Cell Tracking & Reporter Genes
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Thursday 10 May 2012
Room 219-220  16:00 - 18:00 Moderators: Michel Modo, Anna V. Moore

16:00 0674.   Introduction
Anna Moore
16:24 0675.   
Transforming the herpes simplex virus type-1 thymidine kinase (HSV1-tk) into an MRI reporter gene
Amnon Bar-Shir1,2, Guanshu Liu1,3, Nirbhay N Yadav1,3, Yoshinori Kato1, Galit Pelled1,3, Piotr Walczak1,2, Michael T McMahon1,3, Martin G Pomper1, Marc M Greenberg4, Peter C van Zijl1,3, Jeff W Bulte1,2, and Assaf A Gilad1,2
1Department of Radiology, Johns Hopkins University, Baltimore, Maryland, United States, 2Cellular Imaging Section, Johns Hopkins University, Baltimore, Maryland, United States, 3F.M. Kirby Research Center for Functional Brain Imaging, Kennedy Krieger Institute, Baltimore, Maryland, United States, 4Department of Chemistry, Johns Hopkins University, Baltimore, Maryland, United States

By modifying a substrate for herpes simplex virus type-1 thymidine kinase (HSV1-tk), an existing PET reporter gene, we successfully transformed it into a CEST-MRI reporter gene. Thymidine analogues were synthesized with higher pKa values for imino protons, thus reducing their exchange rate to an optimum range for CEST detection. The substrate 5-methyl-5,6-dihydrothymidine provided the highest contrast after saturation at 5 ppm from the water protons. It is efficiently phosphorylated by HSV1-tk but not mammalian thymidine kinase, making it a specific reporter. Transplanted cells expressing HSV1-tk were easily detected in vivo following i.v. administration of 5-methyl-5,6-dihydrothymidine.

16:36 0676.   
Imaging tumor colonization with an oncolytic Vaccinia virus strain (GLV-1h68) in a melanoma model by 19F MRI
Thomas Christian Basse-Lüsebrink1,2, Stephanie Weibel2, Elisabeth Hofmann2, Johanna Langbein2, Volker Jörg Friedrich Sturm1, Thomas Kampf1, Peter Michael Jakob1, and Aladár Szalay2,3
1Experimental Physics 5, University of Würzburg, Würzburg, Bavaria, Germany, 2Biochemistry, University of Würzburg, Würzburg, Bavaria, Germany, 3Genelux Corporation, San Diego, CA, United States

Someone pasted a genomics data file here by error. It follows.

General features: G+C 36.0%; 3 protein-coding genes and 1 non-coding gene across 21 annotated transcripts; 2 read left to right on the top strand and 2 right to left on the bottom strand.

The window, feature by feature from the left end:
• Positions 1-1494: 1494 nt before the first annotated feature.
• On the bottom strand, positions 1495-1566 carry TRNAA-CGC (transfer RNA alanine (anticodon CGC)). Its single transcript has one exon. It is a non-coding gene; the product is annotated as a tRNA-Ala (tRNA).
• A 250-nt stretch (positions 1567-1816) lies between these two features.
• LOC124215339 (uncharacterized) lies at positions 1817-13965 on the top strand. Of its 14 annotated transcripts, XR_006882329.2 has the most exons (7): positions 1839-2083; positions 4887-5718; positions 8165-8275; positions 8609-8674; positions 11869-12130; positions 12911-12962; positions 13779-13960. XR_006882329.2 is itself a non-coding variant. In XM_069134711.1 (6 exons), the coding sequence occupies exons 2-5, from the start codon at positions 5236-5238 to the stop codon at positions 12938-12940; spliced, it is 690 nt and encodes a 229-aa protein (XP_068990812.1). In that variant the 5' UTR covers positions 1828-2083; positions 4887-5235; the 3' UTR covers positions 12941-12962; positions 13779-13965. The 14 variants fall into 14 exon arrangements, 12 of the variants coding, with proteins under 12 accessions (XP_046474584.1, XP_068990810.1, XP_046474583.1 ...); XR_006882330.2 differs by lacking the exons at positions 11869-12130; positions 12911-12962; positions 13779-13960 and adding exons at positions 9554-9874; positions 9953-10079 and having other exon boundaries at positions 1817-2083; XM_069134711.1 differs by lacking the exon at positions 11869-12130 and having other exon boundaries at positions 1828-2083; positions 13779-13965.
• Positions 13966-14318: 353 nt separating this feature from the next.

In recent years, it was shown that oncolytic virus strains such as attenuated vaccinia virus have a promising therapeutic potential in the treatment of cancer. Importantly, the infection of tumors with viral agents often induces massive inflammation within the tumor microenvironment. In the past, 19F markers have shown their potential for visualizing inflammation in vivo using 19F MRI. Thus, the purpose of the present study was to monitor in vivo inflammation by employing 19F 3D MRI in a vaccinia virus treated melanoma model and to compare the spatial 19F patterns to non-infected controls. Furthermore, ex vivo 19F MRI and immunohistochemistry were performed to verify in vivo results.

16:48 0677.   TIM2: A Reporter Gene for T1 and T2 weighted Magnetic Resonance Imaging
Stephen Patrick1, Tiago B. Rodrigues1,2, Scott K. Lyons2, Mikko I. Kettunen1,2, and Kevin M. Brindle1,2
1Department of Biochemistry, University of Cambridge, Cambridge, United Kingdom, 2Cancer Research UK, Cambridge, United Kingdom

A new MRI reporter gene system is described based on TIM2, which is a receptor protein for the heavy-subunit of ferritin and which mediates its endocytosis. Ferritin, which produces negative contrast in T2 weighted images, can also be emptied of iron and filled with manganese, making it an effective T1 contrast agent as well. We demonstrate here that expression of TIM2 results in detectable changes in image contrast in vitro and in vivo following addition of ferritin.

17:00 0678.   Imaging Structure and Function of Stem Cell Grafts in the Mouse Brain by combining 19F Magnetic Resonance Imaging with Bioluminescence Imaging permission withheld
Philipp Böhm-Sturm1, Markus Aswendt1, Laura Breucker1, Nadine Henn1, Luam Mengler1, Joanna Adamczak1, Eberhard D. Pracht1, Annette Tennstaedt1, Laura Mezzanotte2, Clemens Löwik2, and Mathias Hoehn1
1In-Vivo-NMR, Max-Planck-Institute for Neurological Research, Cologne, Germany, 2Department of Endocrinology and Metabolic Diseases, Leiden University Medical Center, Leiden, Netherlands

Stem cells are a promising candidate for new therapeutic approaches of acute and degenerative disorders of the brain. MRI of prelabeled cells allows to follow their spatio-temporal dynamics after implantation, however this provides little information on cell graft function. We present here a novel bimodal approach of bioluminescence imaging (BLI) and 19F MRI to track 19F labeled, luciferase+ stem cells in the mouse brain. As the luciferase is only expressed in viable cells, BLI gives information on cell graft vitality in addition to the purely structural information given by 19F MRI.